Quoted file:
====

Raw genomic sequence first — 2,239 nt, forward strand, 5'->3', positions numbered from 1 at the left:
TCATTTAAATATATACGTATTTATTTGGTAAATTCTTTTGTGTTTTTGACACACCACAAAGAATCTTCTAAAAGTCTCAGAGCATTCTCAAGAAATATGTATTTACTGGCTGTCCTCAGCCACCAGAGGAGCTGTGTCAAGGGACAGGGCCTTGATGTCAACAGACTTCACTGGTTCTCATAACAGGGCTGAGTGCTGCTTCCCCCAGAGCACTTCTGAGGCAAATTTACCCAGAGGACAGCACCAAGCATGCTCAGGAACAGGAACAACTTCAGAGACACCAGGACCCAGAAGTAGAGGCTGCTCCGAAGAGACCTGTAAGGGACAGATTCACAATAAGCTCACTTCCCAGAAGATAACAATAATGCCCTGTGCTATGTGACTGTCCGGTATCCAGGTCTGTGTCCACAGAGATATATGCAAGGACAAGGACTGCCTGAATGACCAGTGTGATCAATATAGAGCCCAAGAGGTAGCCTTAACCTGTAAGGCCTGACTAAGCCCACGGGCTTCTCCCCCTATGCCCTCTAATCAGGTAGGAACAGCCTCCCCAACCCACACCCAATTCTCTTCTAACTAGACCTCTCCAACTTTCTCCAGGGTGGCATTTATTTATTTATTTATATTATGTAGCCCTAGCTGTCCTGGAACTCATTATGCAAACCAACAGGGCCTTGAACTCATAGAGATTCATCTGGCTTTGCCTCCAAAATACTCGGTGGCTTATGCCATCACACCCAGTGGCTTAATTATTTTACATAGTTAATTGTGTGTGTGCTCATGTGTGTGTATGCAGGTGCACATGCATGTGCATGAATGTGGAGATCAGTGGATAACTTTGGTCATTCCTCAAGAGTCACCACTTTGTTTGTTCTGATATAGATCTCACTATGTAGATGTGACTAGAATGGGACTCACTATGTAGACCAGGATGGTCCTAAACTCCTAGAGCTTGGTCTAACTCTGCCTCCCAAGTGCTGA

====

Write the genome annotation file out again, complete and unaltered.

Raw genomic sequence first — 2,239 nt, forward strand, 5'->3', positions numbered from 1 at the left:
TCATTTAAATATATACGTATTTATTTGGTAAATTCTTTTGTGTTTTTGACACACCACAAAGAATCTTCTAAAAGTCTCAGAGCATTCTCAAGAAATATGTATTTACTGGCTGTCCTCAGCCACCAGAGGAGCTGTGTCAAGGGACAGGGCCTTGATGTCAACAGACTTCACTGGTTCTCATAACAGGGCTGAGTGCTGCTTCCCCCAGAGCACTTCTGAGGCAAATTTACCCAGAGGACAGCACCAAGCATGCTCAGGAACAGGAACAACTTCAGAGACACCAGGACCCAGAAGTAGAGGCTGCTCCGAAGAGACCTGTAAGGGACAGATTCACAATAAGCTCACTTCCCAGAAGATAACAATAATGCCCTGTGCTATGTGACTGTCCGGTATCCAGGTCTGTGTCCACAGAGATATATGCAAGGACAAGGACTGCCTGAATGACCAGTGTGATCAATATAGAGCCCAAGAGGTAGCCTTAACCTGTAAGGCCTGACTAAGCCCACGGGCTTCTCCCCCTATGCCCTCTAATCAGGTAGGAACAGCCTCCCCAACCCACACCCAATTCTCTTCTAACTAGACCTCTCCAACTTTCTCCAGGGTGGCATTTATTTATTTATTTATATTATGTAGCCCTAGCTGTCCTGGAACTCATTATGCAAACCAACAGGGCCTTGAACTCATAGAGATTCATCTGGCTTTGCCTCCAAAATACTCGGTGGCTTATGCCATCACACCCAGTGGCTTAATTATTTTACATAGTTAATTGTGTGTGTGCTCATGTGTGTGTATGCAGGTGCACATGCATGTGCATGAATGTGGAGATCAGTGGATAACTTTGGTCATTCCTCAAGAGTCACCACTTTGTTTGTTCTGATATAGATCTCACTATGTAGATGTGACTAGAATGGGACTCACTATGTAGACCAGGATGGTCCTAAACTCCTAGAGCTTGGTCTAACTCTGCCTCCCAAGTGCTGA